Cooking is an art while the process of selecting and understanding an ingredient, its properties and the texture of a recipe involves a whole lot of science. Some foods are best when eaten raw, some dried while others work best as a fancy garnish. Healthy and clean eating is the best way of life but one must allow space for some pleasure too. A good lifestyle gives leverage to both fitness and nutrition in equal measure.
Do you find yourself struggling to ‘like’ foods that are supposedly nutritious but don’t excite you? Are you a creature of habit and fussy about how food must be served? Would you insist on eating fresh food over canned or packed? This post will probably interest you.
Oranges are one of the most loved and widely eaten citrus fruit around the world. Every part from their peel to juice is full of flavour and benefits. Their excellent Vitamin C content helps in immunity boosting naturally and reduces risk of colon cancer. Fructose, the natural sugar in oranges helps reduce blood sugar levels while Vitamin B6 regulates blood pressure. Oranges are good for eye health and have known benefits for skin.
Dried and ground orange peels make one of the best home face-packs. Orange zest adds aroma and flavour to desserts. Orange juice when used in cooking gives any dish a wonderful taste. Whole slices have more fiber than juice and if you have to, choose freshly squeezed over packed.
Oats have gained immense popularity of late as a healthy and wholesome breakfast and snack option. They are whole-grain foods and take longer to cook while rolled oats are processed and cook much faster. They’re gluten-free and a great source of fiber, many essential vitamins and minerals and antioxidants. They help reduce cholesterol levels and are great for weight-loss since they keep you full for long.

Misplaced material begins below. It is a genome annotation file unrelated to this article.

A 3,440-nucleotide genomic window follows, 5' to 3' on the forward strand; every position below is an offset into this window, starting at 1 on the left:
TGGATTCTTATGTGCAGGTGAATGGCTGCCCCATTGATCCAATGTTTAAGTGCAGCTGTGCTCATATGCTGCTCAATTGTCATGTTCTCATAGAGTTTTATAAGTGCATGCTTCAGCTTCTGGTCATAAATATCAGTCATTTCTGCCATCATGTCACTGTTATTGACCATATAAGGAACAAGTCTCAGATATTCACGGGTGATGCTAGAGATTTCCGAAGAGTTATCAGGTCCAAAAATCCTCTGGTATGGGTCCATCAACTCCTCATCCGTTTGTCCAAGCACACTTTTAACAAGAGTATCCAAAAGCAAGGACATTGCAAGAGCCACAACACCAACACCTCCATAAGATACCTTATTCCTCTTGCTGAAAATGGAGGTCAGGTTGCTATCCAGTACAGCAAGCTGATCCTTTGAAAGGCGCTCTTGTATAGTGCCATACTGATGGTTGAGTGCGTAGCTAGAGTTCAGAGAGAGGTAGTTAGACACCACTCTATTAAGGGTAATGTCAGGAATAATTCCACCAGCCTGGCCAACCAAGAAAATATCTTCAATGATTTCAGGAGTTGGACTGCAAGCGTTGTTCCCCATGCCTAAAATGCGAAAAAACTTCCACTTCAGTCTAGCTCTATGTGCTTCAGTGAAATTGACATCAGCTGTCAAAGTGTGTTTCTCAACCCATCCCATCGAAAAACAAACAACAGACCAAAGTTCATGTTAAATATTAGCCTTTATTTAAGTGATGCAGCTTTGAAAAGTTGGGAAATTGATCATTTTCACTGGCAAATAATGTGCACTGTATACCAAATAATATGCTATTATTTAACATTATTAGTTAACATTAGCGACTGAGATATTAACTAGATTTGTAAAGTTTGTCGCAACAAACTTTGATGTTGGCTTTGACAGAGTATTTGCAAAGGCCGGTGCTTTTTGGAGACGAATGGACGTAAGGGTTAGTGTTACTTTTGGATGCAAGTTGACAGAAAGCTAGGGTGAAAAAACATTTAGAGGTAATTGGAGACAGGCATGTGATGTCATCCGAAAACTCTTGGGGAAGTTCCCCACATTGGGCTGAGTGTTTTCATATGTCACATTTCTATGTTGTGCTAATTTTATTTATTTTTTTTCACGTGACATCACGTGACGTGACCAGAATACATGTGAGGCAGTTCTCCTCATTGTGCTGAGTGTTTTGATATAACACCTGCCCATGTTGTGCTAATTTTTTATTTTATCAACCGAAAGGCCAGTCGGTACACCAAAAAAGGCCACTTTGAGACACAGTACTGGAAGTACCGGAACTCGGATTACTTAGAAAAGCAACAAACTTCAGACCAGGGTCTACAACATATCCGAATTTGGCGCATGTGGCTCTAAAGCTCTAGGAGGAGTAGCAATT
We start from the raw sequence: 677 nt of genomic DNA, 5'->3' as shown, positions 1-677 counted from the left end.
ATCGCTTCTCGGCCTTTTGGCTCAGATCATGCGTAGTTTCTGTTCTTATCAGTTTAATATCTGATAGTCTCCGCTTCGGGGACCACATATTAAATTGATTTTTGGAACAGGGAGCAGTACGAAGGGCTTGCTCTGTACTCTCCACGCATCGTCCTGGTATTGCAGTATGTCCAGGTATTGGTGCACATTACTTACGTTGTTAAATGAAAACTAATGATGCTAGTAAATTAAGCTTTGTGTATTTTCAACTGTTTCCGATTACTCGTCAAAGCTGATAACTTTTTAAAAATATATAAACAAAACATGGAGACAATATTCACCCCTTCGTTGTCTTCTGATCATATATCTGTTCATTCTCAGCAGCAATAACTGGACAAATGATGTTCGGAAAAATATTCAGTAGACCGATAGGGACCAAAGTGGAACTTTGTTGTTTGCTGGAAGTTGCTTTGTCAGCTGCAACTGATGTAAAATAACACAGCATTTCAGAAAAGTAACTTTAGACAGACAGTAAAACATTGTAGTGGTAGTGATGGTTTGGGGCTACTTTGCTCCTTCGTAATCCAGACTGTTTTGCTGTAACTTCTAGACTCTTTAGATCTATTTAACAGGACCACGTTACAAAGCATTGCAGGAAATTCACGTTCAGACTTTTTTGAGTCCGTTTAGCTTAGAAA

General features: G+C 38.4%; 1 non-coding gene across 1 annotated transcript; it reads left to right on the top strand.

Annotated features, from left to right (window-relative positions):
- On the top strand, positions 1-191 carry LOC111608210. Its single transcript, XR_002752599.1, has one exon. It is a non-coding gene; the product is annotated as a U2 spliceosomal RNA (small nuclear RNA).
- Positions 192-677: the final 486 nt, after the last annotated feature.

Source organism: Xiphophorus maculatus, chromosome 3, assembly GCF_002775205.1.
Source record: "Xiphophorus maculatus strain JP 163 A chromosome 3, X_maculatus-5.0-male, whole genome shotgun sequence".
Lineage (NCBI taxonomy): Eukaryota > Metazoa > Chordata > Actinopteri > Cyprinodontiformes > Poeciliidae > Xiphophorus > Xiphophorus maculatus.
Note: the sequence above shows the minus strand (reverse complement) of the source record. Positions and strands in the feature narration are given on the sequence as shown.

Oats are versatile and easily support a healthy lifestyle. Soaked oats can be added to dosa/chilla/pancake batter, oats flour can replace besan in your cutlets or use them as a thickening agent in gravies. Milk shakes, smoothies or cakes can get a healthy edge with them too.
Thanks to Domino’s and Subway, olives have become a household name. While many of us are ardent fans of their smooth texture and taste, olives have many health benefits too. They have a high fat content which abundantly comprises of oleic acid, the basic component of olive oil. They’re a great source of Vitamin E, iron, copper and calcium. They promote bone and heart health too. One variety of ripe olives turns black while others remain green.
Olives make the most tempting and colourful pizza toppings. They lend a great taste to salads, sandwiches and wraps. Vegetable oil can be replaced with olive oil in regular cooking as a healthy lifestyle choice. Correctly understanding its smoke point is important though.
Oregano is another food item that’s synonymous with pizza (can’t help craving now!). This strong-flavoured herb is used in fresh, dried and oil form in different cuisines around the world. It is rich in antioxidants, has anti-viral properties and can reduce inflammation. Oregano contains good amount of Vitamin K and can help fight bacteria.
Pizza topping aside, oregano is famously used to flavour Maggi (I know I’m not wrong ;-)) at home. Fresh oregano adds a refreshing goodness to Italian dishes like pasta and risotto. Dried oregano is one of the most creative ingredient to work with for garnish.
Onions are indispensable in most snack, chaat and gravy preparations. Omelette is a great source of protein and fun to experiment with. Oreos are love! choose wisely, practice moderation and your lifestyle would happily sustain your guilty pleasures.
This post is part of the #BlogchatterA2Z challenge by Blogchatter
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